Little Stars

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About Little Stars

Name Little Stars
Ofsted Inspections
Address 31 Castleford Road, Normanton, West Yorkshire, WF6 2DJ
Phase Childcare on Non-Domestic Premises, Full day care
Gender Mixed
Local Authority Wakefield
Highlights from Latest Inspection

What is it like to attend this early years setting?

The provision is good

Children are happy at the setting. Those who are struggling to settle confidently look to their familiar member of staff for support and are quickly comforted.

Children are motivated in their play and learning. They sing and dance enthusiastically with their friends. They develop their confidence to perform a song to the group.

Some children are joyous in their learning. They exclaim excitedly that they are going to 'mix the colours' as they make their own play dough.Staff know the children in their care very well.

They find out what children like to do and also about their family backgrounds. This helps staff... to plan for children's continued learning and to keep them safe. Staff prioritise children's personal, social and emotional development.

They praise children warmly for their good behaviour, for persevering with tasks and for helping to tidy up. Children share and take turns with minimum adult support.Staff understand the difficulties that children and their parents have faced due to the COVID-19 (coronavirus) pandemic.

Staff acknowledge how periods of isolation have affected children's confidence and, in some cases, their development. They work hard to support children who need extra help to catch up with their peers. There have been recent changes to the leadership team, which has raised additional challenges.

However, the developing team and their plans for improvement are beginning to have a positive impact on children's learning.

What does the early years setting do well and what does it need to do better?

Staff understand what children already know, can do and what interests them. They plan for what children need to learn next.

For example, staff encourage children to make play dough. This helps children to practise their fine motor skills and develop their strength. Children love to pour, scoop, and knead the dough.

They use utensils with increasing control.Staff work with the local authority to monitor the provision and make improvements. Staff monitor each other's practice and this is beginning to improve the quality of interaction.

More experienced staff check what children have remembered so that they can reinforce their learning further. For example, children recall that the diplodocus has a long neck so it can eat the leaves at the top of the trees. They also know that the smaller dinosaur eats other dinosaurs.

Efforts to promote children's language are, overall, successful. The manager has identified a member of staff to lead this work, although this focused approach is yet to be embedded. Staff provide lots of opportunities for children to hear spoken language.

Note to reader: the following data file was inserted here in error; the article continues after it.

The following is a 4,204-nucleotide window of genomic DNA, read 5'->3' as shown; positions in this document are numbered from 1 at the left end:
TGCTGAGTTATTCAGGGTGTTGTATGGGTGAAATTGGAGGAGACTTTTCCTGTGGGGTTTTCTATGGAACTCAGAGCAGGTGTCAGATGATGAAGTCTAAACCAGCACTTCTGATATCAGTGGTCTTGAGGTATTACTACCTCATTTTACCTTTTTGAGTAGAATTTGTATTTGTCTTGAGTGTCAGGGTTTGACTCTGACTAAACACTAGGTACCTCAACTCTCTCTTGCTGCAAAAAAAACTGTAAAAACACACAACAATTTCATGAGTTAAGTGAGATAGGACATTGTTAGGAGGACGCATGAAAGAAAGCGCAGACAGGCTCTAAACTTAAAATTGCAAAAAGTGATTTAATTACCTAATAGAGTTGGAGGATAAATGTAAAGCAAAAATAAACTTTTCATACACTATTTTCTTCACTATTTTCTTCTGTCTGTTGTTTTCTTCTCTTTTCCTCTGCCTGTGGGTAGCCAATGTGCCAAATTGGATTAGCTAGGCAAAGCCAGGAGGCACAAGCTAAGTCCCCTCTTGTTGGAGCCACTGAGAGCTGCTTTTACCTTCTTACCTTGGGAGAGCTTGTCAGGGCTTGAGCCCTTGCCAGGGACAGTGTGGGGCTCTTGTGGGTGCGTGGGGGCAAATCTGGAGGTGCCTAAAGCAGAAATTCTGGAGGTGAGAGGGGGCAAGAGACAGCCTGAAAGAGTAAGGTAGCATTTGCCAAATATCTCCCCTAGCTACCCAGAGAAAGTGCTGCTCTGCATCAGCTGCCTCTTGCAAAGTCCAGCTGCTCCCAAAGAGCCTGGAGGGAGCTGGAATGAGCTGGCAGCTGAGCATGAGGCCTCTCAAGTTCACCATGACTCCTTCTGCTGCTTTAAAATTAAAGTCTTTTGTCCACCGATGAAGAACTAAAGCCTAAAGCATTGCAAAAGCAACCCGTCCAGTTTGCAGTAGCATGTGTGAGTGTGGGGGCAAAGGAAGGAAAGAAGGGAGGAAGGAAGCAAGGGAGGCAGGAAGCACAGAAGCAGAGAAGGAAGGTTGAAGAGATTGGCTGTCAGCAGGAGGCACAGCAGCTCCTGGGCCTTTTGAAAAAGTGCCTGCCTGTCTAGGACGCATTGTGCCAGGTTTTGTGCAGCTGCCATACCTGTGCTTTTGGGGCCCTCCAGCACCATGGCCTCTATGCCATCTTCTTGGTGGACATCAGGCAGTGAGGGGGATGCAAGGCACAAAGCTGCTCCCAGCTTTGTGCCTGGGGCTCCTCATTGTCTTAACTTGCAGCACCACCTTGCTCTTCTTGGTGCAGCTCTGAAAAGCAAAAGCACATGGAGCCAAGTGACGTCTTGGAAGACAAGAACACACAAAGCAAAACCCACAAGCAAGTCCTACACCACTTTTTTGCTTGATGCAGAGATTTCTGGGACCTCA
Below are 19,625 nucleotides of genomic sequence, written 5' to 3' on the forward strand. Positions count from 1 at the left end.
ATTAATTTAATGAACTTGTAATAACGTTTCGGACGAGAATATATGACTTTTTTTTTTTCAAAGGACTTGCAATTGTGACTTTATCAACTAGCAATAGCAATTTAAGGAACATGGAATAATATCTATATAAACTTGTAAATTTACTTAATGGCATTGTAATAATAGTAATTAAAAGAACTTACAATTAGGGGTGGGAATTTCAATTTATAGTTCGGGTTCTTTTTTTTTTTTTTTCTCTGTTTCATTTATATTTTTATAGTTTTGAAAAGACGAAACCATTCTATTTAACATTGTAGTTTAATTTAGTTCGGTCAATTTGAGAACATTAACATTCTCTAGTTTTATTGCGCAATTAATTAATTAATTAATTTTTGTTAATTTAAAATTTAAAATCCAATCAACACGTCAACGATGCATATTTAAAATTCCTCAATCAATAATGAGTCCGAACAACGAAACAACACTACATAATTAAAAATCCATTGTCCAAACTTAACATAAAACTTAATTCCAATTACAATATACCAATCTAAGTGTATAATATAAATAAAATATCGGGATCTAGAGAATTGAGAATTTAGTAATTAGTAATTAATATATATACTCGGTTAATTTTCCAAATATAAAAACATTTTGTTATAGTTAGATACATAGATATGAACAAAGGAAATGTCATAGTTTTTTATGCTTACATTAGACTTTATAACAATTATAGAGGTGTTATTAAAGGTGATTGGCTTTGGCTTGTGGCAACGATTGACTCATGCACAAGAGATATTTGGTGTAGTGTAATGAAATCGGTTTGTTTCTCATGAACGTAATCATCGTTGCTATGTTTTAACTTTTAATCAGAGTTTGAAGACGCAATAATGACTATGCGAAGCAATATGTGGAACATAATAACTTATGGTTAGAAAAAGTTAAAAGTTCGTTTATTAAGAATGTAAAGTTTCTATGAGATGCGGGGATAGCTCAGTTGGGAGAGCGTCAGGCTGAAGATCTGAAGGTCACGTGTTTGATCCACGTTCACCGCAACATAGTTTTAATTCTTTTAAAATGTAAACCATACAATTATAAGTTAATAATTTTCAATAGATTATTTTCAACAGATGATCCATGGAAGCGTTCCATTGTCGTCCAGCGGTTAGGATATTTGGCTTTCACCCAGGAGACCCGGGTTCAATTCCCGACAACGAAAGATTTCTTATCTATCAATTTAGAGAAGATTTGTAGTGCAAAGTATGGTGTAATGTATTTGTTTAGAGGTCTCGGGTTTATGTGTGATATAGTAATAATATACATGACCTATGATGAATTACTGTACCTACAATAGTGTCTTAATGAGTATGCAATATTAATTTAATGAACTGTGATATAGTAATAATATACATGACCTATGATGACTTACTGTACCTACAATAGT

This is particularly helpful for children who speak English as an additional language. For instance, they listen to instructions and follow them to make their own play dough. They learn new vocabulary, such as 'ingredients' and 'utensils'.

Children have fun playing 'sound lotto'. They sing songs confidently, listening to the sounds that letters make. Children enjoy books and join in enthusiastically with the reading of their favourite bear hunt book.

However, at times, some staff speak too quickly, or use complex sentences. Less-experienced staff also, occasionally, use incorrect grammar, such as 'doggy' instead of 'dog', when talking to children. As a result, they do not support all children to make the best possible progress in their communication and language development.

Children follow good hygiene practices. For example, they automatically go to wash their hands before lunch. They benefit from the fresh air and exercise in the outdoor area and the park.

They pour their own drinks to keep themselves hydrated as they play.Children begin to understand mathematical concepts. Staff include number in everyday activities to promote their understanding.

Staff help children to talk about the size and shape of their towers. They also encourage them to count the spots on ladybirds while on their walk in the park.Staff work effectively with parents for a coordinated approach to meeting children's needs.

Parents are very pleased with how well staff understand their children's individual needs. They are grateful for a sensitive settling-in process.


The arrangements for safeguarding are effective.

Staff understand the difficulties sometimes faced by parents and families. Staff work well with other agencies to make sure that children are kept safe and get any extra support they need. The majority of staff hold paediatric first-aid certificates.

Children learn to keep themselves safe. For example, they know to hold an adult's hands when near the duck pond and to be careful if the steps are a little slippery.

What does the setting need to do to improve?

To further improve the quality of the early years provision, the provider should: develop further the focus on children's language development so that all children are supported to make the best possible progress continue to drive improvements in monitoring and supervision of staff to provider even greater consistency in the quality of their interactions with children.

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